UPDATE: 5:40 a.m. EDT — President Barack Obama called the attack on Dallas police officers “vicious, calculated and despicable.” Obama made the comments Friday while in Warsaw, Poland. “We will learn more about their twisted motivations. Let’s be clear: There is no possible justification” for the attacks, Obama. The president also vowed that “justice will be done.”

“Let me just say, even as yesterday I spoke about our need to be concerned as all Americans about racial discrimination in our criminal justice system. I also said our police have an extremely difficult job and the vast majority do their job in outstanding fashion.”

Original story:

Dallas Mayor Mike Rawlings described Thursday night’s shooting aimed at police officers during Black Live Matter protests as the “worst nightmare.” Two snipers opened fire, killing five officers and injuring six others.

“It is a heartbreaking moment for the city of Dallas,” Rawlings told a press conference, adding, “Let’s all come together and support our police officers.”

Three people, including a woman, have been taken into custody and law enforcement officials are negotiating with a suspect in a downtown parking garage after the suspect opened fire at police officers, Police Chief David Brown said at the conference. Brown also said that the suspect was refusing to cooperate and told negotiators that he planned to attack more law enforcement authorities.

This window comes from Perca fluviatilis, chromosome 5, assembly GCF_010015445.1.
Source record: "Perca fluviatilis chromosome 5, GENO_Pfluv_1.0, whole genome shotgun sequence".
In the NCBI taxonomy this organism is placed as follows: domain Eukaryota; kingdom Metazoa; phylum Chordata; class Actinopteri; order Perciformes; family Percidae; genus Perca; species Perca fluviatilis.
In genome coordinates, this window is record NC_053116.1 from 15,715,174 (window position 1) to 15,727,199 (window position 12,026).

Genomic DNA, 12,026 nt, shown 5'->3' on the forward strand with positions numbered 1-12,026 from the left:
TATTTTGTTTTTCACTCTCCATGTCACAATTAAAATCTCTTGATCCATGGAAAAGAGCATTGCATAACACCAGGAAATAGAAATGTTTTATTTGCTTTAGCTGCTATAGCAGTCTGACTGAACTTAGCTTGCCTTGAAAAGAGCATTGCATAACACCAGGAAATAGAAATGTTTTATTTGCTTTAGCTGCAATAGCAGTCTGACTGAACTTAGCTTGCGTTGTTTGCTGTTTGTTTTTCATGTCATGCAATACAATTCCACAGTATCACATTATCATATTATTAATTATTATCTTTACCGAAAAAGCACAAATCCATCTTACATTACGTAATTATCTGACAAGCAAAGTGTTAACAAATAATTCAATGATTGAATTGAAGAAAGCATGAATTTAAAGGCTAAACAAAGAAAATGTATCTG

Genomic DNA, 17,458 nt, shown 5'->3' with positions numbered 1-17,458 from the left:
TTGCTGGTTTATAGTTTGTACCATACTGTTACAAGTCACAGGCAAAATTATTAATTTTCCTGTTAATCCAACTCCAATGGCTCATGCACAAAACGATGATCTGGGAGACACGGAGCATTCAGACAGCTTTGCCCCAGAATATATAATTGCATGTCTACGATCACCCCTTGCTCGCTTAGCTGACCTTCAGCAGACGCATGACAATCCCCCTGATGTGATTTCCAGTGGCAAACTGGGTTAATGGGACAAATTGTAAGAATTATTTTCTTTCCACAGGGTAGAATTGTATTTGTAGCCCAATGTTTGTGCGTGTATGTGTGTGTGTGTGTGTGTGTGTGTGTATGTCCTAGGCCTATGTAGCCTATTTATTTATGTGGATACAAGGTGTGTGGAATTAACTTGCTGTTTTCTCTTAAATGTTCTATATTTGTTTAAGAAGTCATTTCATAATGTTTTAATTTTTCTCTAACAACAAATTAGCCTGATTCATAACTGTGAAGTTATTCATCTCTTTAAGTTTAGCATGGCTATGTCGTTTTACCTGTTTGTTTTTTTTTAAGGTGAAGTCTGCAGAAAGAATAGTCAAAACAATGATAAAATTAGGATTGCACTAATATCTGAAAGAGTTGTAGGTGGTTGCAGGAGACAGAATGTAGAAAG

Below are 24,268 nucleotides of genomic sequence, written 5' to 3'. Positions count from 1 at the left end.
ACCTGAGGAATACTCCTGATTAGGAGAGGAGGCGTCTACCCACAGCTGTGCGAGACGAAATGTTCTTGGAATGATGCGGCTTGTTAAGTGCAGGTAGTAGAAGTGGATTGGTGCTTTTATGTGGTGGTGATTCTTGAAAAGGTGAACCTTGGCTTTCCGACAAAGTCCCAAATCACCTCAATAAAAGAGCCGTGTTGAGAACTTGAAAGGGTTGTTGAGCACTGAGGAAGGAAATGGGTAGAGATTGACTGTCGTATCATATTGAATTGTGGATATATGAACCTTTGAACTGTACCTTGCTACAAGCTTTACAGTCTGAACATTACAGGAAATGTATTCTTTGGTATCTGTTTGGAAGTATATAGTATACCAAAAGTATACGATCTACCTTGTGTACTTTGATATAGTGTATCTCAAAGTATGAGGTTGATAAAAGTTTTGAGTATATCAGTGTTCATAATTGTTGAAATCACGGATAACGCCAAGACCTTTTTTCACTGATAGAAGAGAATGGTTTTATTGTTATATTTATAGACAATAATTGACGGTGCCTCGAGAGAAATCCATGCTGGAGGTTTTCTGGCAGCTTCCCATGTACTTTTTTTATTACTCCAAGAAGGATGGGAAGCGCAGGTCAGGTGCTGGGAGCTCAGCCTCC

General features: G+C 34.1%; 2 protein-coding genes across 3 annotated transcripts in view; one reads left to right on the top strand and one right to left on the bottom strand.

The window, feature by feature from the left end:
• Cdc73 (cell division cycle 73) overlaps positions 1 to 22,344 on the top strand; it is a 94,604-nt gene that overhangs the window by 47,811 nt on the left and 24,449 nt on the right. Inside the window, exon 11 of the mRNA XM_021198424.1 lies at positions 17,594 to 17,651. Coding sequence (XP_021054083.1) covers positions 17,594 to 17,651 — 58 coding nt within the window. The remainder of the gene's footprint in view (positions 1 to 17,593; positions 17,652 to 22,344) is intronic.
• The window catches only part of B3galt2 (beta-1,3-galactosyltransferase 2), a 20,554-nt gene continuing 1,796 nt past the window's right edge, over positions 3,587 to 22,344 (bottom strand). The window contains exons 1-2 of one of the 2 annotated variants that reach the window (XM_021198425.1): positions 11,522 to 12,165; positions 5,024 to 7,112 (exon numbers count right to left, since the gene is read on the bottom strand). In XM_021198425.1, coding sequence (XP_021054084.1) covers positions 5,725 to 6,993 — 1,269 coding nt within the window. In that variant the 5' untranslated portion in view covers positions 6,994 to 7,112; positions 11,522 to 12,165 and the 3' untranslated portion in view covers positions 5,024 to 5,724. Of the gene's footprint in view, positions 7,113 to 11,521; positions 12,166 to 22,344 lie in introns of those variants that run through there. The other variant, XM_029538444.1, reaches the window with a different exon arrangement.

Dallas Police Department released a person of interest, whose picture the department circulated on social media, after he turned himself in. In the picture, a man was seen wearing in a camouflage T-shirt carrying a long gun. A man, who identified himself as Cory Hughes and as the person’s brother, told CBS-affiliate CBS 11 that after the shootings began, his brother — Mark Hughes — had turned the gun over to a police officer.

Police were unsure if all suspects had been located, Brown said, adding that it seemed that the shooters “planned to injure and kill as many officers as they could.” Officials were searching for the suspects downtown.

Protesters had taken to Dallas streets Thursday night after two black men — Alton Sterling in Baton Rouge, Louisiana, and Philando Castile in Falcon Heights, Minnesota — were killed in officer-involved shootings. Sterling was shot dead Tuesday and Castile was killed Wednesday. The second incident, involving Castile, was streamed live on Facebook.

Following Castile’s shooting, Minnesota Gov. Mark Dayton said: “Would this have happened if the driver and passenger were white? I don’t think it would have. So I’m forced to confront, and I think all of Minnesota is forced to confront, that this kind of racism exists.”

Dayton’s response drew sharp criticism from David Titus, the president of the St Paul Police Federation.

“The governor’s statement insinuates that law enforcement is racist and it’s absolutely inaccurate and inappropriate,” Titus said Thursday. “It’s outrageously insulting. One would think that a governor especially would know to wait until the facts are in before making a judgment.”